Moderate:        Adverse / beneficial impact where the proposal would cause noticeable deterioration or improvement in existing visual quality.

Slight:               Adverse / beneficial impact where the proposal would cause barely perceptible deterioration or improvement in existing visual quality.

Insubstantial:  No discernible change in the existing visual quality.

·      Prediction of Acceptability of Impacts. An overall assessment of the acceptability, or otherwise, of the impacts according to the five criteria set out in Annex 10 of the EIAO TM as below.

Substantial:

Adverse / beneficial impact where the proposal would cause significant deterioration or improvement in existing visual quality.

Moderate:

Adverse / beneficial impact where the proposal would cause noticeable deterioration or improvement in existing visual quality.

Slight:

Adverse / beneficial impact where the proposal would cause barely perceptible deterioration or improvement in existing visual quality.

Insubstantial:

No discernible change in the existing visual quality.

10.3.11       It is assumed that funding, implementation and maintenance agency of the mitigation measures can be satisfactorily resolved according to the principles in DEVB TCW No.  7/2015. All mitigation measures in this report are practical and achievable within the known parameters of funding, implementation and maintenance agency. The suggested agencies for the funding and implementation (and subsequent maintenance, if applicable) are indicated in Table 10.6 -10.7. Approval-in-principle to the implementation and maintenance of the proposed mitigation measures is being sought from the appropriate authorities.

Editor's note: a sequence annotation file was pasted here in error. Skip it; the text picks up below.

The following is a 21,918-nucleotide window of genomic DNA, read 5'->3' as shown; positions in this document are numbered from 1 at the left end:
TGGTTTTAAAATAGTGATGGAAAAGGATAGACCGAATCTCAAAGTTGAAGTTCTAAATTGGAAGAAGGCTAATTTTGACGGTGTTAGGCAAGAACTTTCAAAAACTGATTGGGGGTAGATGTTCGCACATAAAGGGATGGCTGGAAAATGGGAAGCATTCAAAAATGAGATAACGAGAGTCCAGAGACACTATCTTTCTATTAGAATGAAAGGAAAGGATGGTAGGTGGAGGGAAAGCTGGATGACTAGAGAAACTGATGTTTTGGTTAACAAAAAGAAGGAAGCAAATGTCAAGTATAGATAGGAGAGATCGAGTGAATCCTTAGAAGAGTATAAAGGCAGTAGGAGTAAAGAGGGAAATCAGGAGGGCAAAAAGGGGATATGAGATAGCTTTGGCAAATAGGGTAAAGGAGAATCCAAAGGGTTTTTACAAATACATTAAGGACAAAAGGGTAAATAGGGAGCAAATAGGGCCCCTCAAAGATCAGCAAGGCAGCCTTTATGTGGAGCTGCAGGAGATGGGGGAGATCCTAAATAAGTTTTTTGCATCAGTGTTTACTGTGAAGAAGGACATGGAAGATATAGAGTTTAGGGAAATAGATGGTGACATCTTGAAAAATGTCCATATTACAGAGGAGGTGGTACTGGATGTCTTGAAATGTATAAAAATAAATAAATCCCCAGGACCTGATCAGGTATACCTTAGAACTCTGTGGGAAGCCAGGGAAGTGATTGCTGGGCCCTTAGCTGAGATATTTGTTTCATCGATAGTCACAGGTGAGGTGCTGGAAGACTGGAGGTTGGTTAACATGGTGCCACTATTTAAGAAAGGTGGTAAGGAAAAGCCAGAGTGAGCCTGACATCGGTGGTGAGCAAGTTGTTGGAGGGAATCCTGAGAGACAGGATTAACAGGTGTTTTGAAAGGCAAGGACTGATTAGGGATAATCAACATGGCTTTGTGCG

10.4                   Scope and Content of the Study

10.4.1.1      The study area for the landscape impact assessment will include all areas within 100m from the works limit as indicated in Drawing no. 10.1101, and the context of the Project is shown on drawing 10.1102.

10.4.1.2      The area for the visual impact assessment shall be defined by the visual envelope of the Project and associated works during the construction and operation phases. The defined visual envelope is illustrated in drawing no. 10.1401.

10.4.1.3      Detail project background and project description are provided in Chapter 1 and Chapter 2 of the report, while construction method, implementation programme, and concurrent projects are provided in section 2.6, 2.7 and 2.8 respectively.

10.4.1.4      The design of footbridge was selected out of several alternative design options by public consultation progress. Consideration of alternatives scheme and the selection of preferred options are described in section 3.1 and 3.2 respectively. The criterion for the selection was based on aesthetic quality, functional requirements, buildability, operation performance and maintainability, creativity, and environmental impact purpose (refer to chapter 3).

10.4.1.5      During the public engagement conducted in March 2013 and April 2013, the public and Yuen Long District Council indicated strong support for the proposed footbridge and urged its early implementation. In addition, some DC members have requested early implementation of the proposed footbridge during the first special meeting of Traffic and Transport Committee under Yuen Long DC (DC Paper No. 65/2013) (refer to chapter 2).